Knowing how to snare a rabbit or hare not only provides the chance to harvest some free-range, tasty protein outside of big-game season, but also the potential to help save your life if you ever get lost in the woods. Just be sure to check the regulations in your area to determine when, where and how you can use snares. Here’s how to catch a rabbit for your next pot of stew.
Look for a well-worn trail going into moss or through the bush. Keep an eye out for spots where rabbits have gnawed off tiny shoots and twigs to keep the trail open; also look for piles of droppings.
Cut a piece of snare wire about two feet long and twist a small .-inch eye in one end—six or seven twists will do. As for the type of wire, go with brass. Stainless steel is great, being non-degradable and super strong, but it’s illegal to use in most provinces—it can hold bigger animals than might be intended, which is obviously a problem if abandoned in the woods.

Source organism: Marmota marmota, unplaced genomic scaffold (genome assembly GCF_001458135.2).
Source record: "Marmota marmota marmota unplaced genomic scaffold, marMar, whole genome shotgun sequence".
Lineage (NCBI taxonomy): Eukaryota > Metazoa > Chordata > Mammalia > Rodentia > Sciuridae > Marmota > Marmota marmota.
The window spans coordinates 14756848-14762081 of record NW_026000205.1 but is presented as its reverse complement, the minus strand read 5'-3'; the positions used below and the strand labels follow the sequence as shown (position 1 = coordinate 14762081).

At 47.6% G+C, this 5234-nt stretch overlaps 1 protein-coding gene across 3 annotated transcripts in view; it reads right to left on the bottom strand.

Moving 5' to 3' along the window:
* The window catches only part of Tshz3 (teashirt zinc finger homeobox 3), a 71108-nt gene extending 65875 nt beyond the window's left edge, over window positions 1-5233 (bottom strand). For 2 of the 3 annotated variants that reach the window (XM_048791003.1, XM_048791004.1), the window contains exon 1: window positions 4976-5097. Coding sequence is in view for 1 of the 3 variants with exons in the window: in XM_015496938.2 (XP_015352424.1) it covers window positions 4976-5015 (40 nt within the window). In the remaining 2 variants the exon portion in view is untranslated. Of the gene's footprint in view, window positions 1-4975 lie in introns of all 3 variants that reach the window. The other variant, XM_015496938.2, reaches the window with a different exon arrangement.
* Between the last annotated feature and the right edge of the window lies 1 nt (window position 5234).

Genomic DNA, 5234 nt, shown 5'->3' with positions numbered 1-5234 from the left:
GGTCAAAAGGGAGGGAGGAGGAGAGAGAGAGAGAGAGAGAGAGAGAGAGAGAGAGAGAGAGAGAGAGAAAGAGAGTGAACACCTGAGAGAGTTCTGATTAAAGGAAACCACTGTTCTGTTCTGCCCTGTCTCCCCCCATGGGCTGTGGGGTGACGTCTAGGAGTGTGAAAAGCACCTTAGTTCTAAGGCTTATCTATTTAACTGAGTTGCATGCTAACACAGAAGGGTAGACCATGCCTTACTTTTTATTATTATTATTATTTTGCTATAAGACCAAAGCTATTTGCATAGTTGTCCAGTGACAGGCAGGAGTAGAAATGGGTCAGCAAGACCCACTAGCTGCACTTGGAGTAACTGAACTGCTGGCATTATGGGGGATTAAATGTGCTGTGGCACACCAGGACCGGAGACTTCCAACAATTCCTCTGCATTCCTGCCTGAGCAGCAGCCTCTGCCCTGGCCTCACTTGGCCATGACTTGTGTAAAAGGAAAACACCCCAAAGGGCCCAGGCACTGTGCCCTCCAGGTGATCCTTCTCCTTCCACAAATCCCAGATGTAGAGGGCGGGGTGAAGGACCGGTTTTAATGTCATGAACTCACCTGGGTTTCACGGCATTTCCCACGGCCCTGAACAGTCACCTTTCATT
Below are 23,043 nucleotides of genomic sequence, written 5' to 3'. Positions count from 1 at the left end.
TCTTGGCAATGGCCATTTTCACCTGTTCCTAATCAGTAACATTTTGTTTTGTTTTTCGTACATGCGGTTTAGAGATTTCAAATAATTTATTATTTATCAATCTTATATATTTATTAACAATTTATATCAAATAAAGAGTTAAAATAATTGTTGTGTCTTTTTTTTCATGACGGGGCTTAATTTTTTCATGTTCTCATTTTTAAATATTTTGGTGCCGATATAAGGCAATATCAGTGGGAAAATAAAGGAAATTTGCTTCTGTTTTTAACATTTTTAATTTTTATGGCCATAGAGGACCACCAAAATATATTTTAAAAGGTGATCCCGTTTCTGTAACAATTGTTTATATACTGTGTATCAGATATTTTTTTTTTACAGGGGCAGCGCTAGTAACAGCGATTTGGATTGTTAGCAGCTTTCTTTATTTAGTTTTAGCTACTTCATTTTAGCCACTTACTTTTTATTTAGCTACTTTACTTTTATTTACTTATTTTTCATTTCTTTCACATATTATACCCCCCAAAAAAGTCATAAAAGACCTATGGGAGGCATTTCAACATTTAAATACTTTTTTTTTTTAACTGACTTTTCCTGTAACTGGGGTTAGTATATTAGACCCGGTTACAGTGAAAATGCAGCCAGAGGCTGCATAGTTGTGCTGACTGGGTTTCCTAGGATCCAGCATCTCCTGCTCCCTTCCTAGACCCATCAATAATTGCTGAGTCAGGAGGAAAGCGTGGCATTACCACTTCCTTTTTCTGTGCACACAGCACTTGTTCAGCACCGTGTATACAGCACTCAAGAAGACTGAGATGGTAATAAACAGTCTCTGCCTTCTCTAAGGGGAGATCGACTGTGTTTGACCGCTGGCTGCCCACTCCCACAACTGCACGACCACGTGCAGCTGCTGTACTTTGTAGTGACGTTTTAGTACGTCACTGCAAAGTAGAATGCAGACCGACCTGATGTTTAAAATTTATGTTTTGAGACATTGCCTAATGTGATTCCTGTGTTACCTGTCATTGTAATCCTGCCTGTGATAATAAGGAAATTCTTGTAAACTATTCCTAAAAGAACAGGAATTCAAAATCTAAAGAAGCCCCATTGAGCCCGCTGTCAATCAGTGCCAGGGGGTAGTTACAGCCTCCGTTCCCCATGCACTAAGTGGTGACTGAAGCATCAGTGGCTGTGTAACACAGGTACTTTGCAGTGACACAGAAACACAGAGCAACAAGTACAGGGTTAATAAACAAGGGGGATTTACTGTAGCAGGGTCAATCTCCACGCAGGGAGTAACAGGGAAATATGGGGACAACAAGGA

Using a sawing motion, pull the wire back and forth against a tree limb or sapling. This both straightens the wire
and removes human scent.
Pass the unaltered end through the eye to form a loop just big enough for your fist to pass through (roughly four inches in diameter).
Cut a stout, three-foot-long sapling or tree limb, shove it in the ground next to the rabbit trail and secure the snare to the stick, approximately three inches off the ground, so that the noose is in the middle of the trail.
Place twigs or small branches on both sides of the snare to camouflage it and to funnel the rabbit into the noose.
Check on the snare the next day and every few days afterwards until you decide to remove it.